A clean sweep

I recently spent an afternoon with my mother-in-law at the Burford Garden Company (www.burford.co.uk), a favourite haunt for both of us. She is a real garden lover, so we spent time feeling inspired by all the outdoor plants but, when the heavens opened, we dashed indoors and headed to the kitchenware section of the store which is, in fact, one of my favourite areas to browse.

We both stopped at the tables filled with brushes and cleaning materials: there were brushes for almost every household job imaginable – returning grubby radiators and skirting boards to former glory, ridding shoe racks of muck, even removing the build-up from inside grimy vases.  It got me thinking about why these products are so appealing and I concluded that it’s perhaps down to their old-fashioned charm, harking back to a time when, in the absence of all the cleaning sprays that we rely upon today, people used a bit of elbow-grease to shift dirt, aided of course by a good brush. Often made from varying types of untreated wood, and sometimes incorporating materials such as horsehair, these products also look good and are usually far more appealing than the lurid-coloured plastic alternatives.

Collage of Burford Garden Company housekeeping products
Burford Garden Company housekeeping products

We talked about how you could put together a selection of brushes as a house-warming gift. If I were to do this, I might buy one of Uashmama’s washable paper bags to present the products in or even just some old-fashioned brown paper and stripy string. I might even add one of the Linen Works’ Italian linen tea towels, which are brilliant for polishing glassware and crockery – they are a little pricey but are well worth it!

Washable paper bag in grey, from £6, Uashmama at the future kept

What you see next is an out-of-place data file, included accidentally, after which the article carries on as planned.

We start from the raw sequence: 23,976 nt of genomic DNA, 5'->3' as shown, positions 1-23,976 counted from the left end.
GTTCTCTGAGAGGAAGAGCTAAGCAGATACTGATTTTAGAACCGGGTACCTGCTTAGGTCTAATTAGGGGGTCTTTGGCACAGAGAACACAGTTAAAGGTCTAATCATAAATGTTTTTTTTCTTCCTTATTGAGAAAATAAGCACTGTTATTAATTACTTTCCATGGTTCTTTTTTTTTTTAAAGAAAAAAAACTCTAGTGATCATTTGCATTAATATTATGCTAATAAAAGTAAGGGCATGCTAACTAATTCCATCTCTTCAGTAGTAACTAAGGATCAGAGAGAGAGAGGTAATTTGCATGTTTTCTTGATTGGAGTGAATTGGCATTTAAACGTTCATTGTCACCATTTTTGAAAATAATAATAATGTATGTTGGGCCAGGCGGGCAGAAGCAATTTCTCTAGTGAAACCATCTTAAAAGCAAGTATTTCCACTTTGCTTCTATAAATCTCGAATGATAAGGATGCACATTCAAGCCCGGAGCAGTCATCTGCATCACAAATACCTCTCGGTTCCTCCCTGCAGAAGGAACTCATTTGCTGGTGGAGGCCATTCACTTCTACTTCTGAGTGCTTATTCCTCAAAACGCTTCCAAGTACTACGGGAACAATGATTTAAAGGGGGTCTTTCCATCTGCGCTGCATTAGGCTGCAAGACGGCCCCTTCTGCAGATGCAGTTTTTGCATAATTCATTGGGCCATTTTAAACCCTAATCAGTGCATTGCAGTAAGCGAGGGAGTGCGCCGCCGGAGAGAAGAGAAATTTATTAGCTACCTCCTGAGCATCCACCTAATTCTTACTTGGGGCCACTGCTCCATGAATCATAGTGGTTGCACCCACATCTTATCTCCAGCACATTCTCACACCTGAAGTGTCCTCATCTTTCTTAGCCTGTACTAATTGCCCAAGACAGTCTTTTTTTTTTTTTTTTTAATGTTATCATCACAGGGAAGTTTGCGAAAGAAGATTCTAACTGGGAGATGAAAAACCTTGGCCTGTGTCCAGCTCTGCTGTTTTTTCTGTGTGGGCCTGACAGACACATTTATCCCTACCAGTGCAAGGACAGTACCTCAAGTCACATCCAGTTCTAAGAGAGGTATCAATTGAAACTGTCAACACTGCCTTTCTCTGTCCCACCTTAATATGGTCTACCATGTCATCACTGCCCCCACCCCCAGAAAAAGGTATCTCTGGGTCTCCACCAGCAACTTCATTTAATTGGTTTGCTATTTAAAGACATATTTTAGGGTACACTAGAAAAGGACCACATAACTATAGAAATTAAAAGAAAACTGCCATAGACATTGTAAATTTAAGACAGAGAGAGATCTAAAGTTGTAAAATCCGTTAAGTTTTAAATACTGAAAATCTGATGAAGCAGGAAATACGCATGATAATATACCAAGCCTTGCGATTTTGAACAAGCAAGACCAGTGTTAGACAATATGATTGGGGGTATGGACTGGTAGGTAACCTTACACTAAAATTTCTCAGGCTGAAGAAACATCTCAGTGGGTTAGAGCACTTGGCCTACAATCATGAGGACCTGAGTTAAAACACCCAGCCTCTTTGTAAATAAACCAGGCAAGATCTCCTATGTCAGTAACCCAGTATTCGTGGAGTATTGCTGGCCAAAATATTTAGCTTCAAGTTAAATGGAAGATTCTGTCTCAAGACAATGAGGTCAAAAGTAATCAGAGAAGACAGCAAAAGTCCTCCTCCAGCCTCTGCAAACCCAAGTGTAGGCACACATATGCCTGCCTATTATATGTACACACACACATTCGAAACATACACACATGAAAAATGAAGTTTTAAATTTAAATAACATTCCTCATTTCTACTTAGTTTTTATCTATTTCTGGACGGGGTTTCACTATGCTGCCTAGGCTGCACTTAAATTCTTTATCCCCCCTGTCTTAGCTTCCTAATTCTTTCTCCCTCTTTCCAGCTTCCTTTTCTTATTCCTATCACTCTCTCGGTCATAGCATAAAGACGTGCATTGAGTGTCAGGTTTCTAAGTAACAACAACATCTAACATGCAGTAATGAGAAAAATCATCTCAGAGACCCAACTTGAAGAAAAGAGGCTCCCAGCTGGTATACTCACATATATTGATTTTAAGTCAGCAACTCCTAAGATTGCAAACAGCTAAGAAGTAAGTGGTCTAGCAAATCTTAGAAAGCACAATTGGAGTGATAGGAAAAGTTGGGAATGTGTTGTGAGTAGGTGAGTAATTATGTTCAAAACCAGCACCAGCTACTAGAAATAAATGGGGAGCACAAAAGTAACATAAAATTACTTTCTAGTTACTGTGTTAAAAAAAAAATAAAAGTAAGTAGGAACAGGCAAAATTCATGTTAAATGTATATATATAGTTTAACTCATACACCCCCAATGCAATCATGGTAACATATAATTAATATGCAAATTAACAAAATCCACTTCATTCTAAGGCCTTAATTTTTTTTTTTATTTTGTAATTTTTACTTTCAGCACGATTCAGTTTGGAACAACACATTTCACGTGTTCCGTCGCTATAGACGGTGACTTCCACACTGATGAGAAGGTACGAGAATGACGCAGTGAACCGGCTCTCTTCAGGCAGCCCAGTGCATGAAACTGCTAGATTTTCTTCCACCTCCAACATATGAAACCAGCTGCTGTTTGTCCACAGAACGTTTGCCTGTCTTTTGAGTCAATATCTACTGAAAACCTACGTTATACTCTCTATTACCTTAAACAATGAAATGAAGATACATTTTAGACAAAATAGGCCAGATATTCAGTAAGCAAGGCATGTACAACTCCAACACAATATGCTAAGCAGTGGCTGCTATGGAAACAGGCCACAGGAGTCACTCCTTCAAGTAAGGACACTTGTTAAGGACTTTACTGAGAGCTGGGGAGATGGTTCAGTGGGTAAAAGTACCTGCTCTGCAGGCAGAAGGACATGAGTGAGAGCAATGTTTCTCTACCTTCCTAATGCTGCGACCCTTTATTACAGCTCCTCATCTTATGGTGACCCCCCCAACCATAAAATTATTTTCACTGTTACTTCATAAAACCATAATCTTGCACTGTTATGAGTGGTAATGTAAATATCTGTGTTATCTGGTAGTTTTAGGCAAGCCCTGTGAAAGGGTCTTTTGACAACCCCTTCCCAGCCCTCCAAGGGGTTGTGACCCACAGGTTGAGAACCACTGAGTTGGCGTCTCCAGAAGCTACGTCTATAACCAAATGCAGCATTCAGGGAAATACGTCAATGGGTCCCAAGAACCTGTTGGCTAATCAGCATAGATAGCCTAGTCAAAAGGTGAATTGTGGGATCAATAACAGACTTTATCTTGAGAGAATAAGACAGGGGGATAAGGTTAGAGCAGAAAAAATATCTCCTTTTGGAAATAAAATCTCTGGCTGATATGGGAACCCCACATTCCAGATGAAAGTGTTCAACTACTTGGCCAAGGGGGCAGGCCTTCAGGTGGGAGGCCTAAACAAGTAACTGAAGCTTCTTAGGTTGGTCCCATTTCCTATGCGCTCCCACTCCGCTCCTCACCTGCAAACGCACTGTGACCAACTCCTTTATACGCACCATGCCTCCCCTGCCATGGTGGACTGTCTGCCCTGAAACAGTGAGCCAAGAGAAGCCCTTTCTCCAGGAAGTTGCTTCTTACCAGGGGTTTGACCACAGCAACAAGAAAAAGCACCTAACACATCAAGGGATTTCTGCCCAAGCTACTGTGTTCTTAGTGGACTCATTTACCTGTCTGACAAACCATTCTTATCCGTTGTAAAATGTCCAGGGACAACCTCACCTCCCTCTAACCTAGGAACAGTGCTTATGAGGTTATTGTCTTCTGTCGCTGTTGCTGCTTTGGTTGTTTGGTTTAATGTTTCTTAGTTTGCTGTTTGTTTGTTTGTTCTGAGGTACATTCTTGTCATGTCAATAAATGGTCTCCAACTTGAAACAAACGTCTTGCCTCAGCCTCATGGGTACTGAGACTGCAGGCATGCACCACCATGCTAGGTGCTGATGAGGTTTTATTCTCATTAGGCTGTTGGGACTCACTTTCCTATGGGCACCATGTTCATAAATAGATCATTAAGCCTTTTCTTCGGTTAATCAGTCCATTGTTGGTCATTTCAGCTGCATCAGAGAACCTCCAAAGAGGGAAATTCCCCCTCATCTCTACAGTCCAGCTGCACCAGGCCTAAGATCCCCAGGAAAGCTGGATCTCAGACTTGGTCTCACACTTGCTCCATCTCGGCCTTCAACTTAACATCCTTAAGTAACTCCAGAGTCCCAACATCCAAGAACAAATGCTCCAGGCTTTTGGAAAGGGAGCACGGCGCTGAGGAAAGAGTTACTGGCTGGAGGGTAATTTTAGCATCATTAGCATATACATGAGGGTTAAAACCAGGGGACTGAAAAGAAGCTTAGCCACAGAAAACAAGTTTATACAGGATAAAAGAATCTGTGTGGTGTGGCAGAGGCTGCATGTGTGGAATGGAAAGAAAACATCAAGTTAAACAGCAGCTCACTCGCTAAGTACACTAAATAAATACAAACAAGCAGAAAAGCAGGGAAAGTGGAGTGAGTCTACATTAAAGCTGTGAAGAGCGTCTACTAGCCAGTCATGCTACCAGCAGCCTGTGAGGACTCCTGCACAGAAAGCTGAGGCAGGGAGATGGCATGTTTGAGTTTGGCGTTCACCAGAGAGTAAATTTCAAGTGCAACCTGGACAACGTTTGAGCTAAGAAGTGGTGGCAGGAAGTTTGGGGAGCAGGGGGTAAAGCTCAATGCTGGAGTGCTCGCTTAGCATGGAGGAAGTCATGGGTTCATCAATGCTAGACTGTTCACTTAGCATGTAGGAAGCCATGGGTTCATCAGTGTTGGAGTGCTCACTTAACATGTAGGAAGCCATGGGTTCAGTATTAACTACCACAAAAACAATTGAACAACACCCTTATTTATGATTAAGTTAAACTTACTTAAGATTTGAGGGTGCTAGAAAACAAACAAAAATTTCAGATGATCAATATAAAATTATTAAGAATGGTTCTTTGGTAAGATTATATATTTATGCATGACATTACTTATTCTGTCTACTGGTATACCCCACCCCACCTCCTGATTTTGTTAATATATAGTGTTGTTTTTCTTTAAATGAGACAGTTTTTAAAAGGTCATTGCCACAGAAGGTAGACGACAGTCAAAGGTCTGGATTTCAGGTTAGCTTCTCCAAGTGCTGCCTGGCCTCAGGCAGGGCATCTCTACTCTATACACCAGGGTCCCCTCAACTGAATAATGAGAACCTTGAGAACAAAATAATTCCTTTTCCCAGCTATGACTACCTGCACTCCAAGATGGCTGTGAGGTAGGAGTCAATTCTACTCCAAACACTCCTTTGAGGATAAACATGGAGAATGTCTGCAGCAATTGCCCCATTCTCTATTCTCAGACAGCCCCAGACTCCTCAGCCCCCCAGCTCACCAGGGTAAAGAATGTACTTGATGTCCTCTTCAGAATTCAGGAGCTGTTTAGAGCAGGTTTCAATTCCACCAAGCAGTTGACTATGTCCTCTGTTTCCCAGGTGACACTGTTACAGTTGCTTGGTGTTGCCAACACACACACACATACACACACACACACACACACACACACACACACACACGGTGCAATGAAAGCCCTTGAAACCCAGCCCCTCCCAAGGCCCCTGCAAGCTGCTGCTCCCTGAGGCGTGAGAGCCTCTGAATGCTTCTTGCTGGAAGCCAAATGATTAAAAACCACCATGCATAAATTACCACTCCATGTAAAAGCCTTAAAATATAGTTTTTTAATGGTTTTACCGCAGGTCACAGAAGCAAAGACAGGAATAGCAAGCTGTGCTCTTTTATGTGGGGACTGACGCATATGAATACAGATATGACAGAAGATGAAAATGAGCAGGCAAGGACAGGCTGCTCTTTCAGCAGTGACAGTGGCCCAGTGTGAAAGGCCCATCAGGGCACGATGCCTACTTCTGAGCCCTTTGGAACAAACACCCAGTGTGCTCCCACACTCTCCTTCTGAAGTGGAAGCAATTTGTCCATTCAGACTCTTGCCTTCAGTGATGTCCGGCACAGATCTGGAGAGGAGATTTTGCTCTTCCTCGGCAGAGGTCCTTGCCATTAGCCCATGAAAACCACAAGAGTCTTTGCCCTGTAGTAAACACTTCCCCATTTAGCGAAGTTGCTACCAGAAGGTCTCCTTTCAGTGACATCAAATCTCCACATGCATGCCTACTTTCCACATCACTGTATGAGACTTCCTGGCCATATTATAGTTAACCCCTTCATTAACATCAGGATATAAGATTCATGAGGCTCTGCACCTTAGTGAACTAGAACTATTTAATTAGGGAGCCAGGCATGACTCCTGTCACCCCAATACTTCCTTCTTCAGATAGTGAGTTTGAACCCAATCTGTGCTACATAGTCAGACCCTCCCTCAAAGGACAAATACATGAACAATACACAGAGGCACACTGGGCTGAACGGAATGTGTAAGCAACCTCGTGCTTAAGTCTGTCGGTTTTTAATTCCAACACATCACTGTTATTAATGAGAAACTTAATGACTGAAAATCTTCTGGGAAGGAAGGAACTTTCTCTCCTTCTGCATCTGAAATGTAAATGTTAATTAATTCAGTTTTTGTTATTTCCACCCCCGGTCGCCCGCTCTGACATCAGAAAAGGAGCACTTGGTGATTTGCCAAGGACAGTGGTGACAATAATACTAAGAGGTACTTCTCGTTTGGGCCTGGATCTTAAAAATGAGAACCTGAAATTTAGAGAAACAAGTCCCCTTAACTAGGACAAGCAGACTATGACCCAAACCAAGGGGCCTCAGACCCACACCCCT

Washable paper bag in grey, from £6, Uashmama at the future kept

Whether you are looking to buy a gift for someone, or treating yourself to some housekeeping classics, here are a few more suggestions to get you started:

If you’re anywhere near Ross-on-Wye, do make a point of visiting baileys (www.baileyshome.com) for a great range of carefully sourced homewares in a really interesting converted barn. I like the look of their natural beechwood brushes, palm-fibre besoms and ostrich feather dusters. They also have a good selection for sale online.

Natural beechwood brushes, from £2.50, baileys
Natural beechwood brushes, from £2.50, baileys
Palm-fibre besom, from £18, baileys
Palm-fibre besom, from £18, baileys

Labour and Wait (www.labourandwait.co.uk), located in the Shoreditch area of London, has a timeless quality about it. Their housekeeper’s bucket and sailor’s whisk brush (apparently good for brushing worktops and sweeping away crumbs) would be very useful.

Sailor's whisk brush, £18, Labour and Wait
Sailor’s whisk brush, £18, Labour and Wait
Housekeeper's bucket in maroon, £28, Labour and Wait
Housekeeper’s bucket in maroon, £28, Labour and Wait

With an inviting shop located in the East Dulwich area of south east London, Roullier White (www.roullierwhite.com) has developed their own range of cleaning products, named after the owner’s great grandmother: the products smell divine, are all free from toxic chemicals, and are made using traditional family recipes. In our experience, they are also effective.